The huge genus Eucalyptus (Eucalyptus spp.) belongs to the Myrtaceae family and contains almost 900 species and subspecies. The second-largest genus after acacia. It is a tall, evergreen endemic to Australia and Tasmania. Aboriginal people used the eucalyptus plant for a variety of purposes in the past, including food and medicinal. The benefits of eucalyptus oil in the pulp industry. Also, the extraction of eucalyptus oil (EO) is beneficial in perfumes, cosmetics, food, drinks, aromatherapy, and phytotherapy.
Benefits of eucalyptus include; forestry (wood, fuel, paper pulp), and environmental planting (controlling water and wind erosion). Also, as a source of essential oil (therapeutic, fragrance oils), and for arts and crafts. It has been effectively introduced into 90 nations since the 1850s, where it is currently one of the most significant and commonly planted genera. It is now primarily grown in subtropical and Mediterranean climates, as well as in Nigeria. E. globulus, also known as blue-gum eucalyptus in English and Tamil and eucalyptus in Bengali and Hindi.
There are numerous eucalyptus species. Some are the size of a little attractive shrub, while others develop into enormous trees. The Australian fever tree or blue gum variety is the one that is most frequently used as medication. It has a maximum height of 230 feet. The leaf is 4 to 12-inch long, glossy, dark green leaves. When its blue-grey bark gets peeled back, the inner bark is cream in color.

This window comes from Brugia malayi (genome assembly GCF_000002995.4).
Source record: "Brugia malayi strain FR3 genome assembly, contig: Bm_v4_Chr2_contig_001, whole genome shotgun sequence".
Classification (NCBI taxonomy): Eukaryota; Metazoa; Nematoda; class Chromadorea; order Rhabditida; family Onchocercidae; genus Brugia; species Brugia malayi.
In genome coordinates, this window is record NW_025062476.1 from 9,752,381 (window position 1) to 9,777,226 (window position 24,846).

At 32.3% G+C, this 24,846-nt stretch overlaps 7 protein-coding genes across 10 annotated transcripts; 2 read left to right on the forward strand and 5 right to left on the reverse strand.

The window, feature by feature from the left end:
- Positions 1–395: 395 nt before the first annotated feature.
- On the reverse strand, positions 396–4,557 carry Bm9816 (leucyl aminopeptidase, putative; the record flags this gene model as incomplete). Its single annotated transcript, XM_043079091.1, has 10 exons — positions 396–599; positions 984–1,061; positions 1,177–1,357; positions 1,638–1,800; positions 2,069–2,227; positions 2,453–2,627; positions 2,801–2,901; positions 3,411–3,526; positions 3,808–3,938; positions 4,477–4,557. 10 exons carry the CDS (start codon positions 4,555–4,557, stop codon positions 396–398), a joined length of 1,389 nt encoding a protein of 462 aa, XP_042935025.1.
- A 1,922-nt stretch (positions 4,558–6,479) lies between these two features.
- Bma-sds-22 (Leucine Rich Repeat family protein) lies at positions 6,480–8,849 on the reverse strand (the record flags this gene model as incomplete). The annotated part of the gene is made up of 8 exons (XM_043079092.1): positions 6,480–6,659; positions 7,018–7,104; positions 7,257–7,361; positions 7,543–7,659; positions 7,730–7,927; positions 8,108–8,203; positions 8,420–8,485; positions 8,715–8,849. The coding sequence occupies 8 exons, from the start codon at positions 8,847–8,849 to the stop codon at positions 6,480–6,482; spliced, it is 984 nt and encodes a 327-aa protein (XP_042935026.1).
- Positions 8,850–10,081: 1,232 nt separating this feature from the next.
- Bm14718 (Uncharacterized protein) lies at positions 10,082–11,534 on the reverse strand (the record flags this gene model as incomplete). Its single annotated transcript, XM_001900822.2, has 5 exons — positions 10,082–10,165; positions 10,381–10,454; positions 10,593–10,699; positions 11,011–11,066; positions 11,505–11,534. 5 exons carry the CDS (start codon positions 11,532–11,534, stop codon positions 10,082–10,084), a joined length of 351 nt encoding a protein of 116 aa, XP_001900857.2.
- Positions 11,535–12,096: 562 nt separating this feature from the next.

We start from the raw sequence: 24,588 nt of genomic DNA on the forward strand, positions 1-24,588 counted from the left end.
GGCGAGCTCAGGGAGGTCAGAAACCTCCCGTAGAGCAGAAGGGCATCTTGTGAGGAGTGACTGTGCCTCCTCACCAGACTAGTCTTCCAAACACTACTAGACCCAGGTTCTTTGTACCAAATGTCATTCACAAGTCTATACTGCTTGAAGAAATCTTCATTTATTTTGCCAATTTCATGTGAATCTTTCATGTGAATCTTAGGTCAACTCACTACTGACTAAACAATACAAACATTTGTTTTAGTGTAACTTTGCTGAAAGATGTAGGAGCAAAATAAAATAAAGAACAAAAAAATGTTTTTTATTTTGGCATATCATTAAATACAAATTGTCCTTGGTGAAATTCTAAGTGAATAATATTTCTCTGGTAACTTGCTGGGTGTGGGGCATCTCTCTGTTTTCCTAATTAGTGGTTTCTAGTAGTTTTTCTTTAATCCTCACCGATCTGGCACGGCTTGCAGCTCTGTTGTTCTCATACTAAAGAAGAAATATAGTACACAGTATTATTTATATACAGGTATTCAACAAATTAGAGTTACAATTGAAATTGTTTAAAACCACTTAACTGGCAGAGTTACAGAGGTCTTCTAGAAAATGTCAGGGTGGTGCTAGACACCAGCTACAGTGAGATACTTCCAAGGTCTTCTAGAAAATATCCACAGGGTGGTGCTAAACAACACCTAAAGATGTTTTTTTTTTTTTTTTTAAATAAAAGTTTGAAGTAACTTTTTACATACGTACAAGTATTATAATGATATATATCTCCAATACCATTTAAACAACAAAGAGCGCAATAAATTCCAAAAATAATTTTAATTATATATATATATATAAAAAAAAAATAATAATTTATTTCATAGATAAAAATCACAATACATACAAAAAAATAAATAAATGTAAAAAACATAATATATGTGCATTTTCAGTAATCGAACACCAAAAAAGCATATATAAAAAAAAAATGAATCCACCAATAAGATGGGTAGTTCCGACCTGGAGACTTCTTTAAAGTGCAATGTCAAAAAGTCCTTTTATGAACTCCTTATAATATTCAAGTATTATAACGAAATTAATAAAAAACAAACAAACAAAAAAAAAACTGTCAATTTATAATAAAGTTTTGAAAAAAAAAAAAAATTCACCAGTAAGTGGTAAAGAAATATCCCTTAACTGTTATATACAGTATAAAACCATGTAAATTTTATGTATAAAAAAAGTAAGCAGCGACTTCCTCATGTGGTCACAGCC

Chemical composition that shows the benefits of Eucalyptus
- The leaf, stem, and root of Eucalyptus are rich sources of phytochemical substances such as flavonoids, alkaloids, tannins, and propanoids. Several studies generally conduct to isolate the phytoconstituents from the plant’s organs.
- Numerous volatile substances, including 1,8-cineole (eucalyptol) aromadendrene, globulol, α-gurjunene, ß-pinene, α -, ß- and γ -terpinen-4-ol, pipertone, and allo-aromadendrene, are present in both leaves and shoots.
- Eucalyptol is, in particular, the primary and most significant substance found in eucalyptus.
- Fruits were additionally utilizes to extract borneol, citral, eudesmol, caproic acid, fenchone, myrecene, myrtenol, p-menthane, α-terpineol, verbinone, asparagine, glycine, glutamic acid, cysteine, ornithine, and threonine.
- Flowers and honey were commonly uses to extract sucrose and form acid.
- Eucalyptol makes up 79.85% of the chemical content of Eucalyptus even though more than 18 different chemicals have been scientifically found in the plant.
- The Eucalyptus also revealed a significant concentration of oxygenated monoterpenes, which differ across each Eucalyptus species and may have a variety of medicinal characteristics. Geographical location, seasons, and other variables have an impact on the composition pattern of essential oils, which in turn has an impact on biological processes.
Health Benefits of Eucalyptus Oil
Researchers and environmentalists from all over the world are enthusiastic about eucalyptus plants because they offer a rapidly expanding supply of wood and oil that can be successfully utilizes for a variety of reasons. The oil is readily made from leaves, fruits, buds, and bark, and the benefits of eucalyptus oil include; antibacterial, antiseptic, antioxidant, anti-inflammatory, and anticancer properties. As a result, it is useful to treat respiratory conditions like the common cold, influenza, and sinus congestion.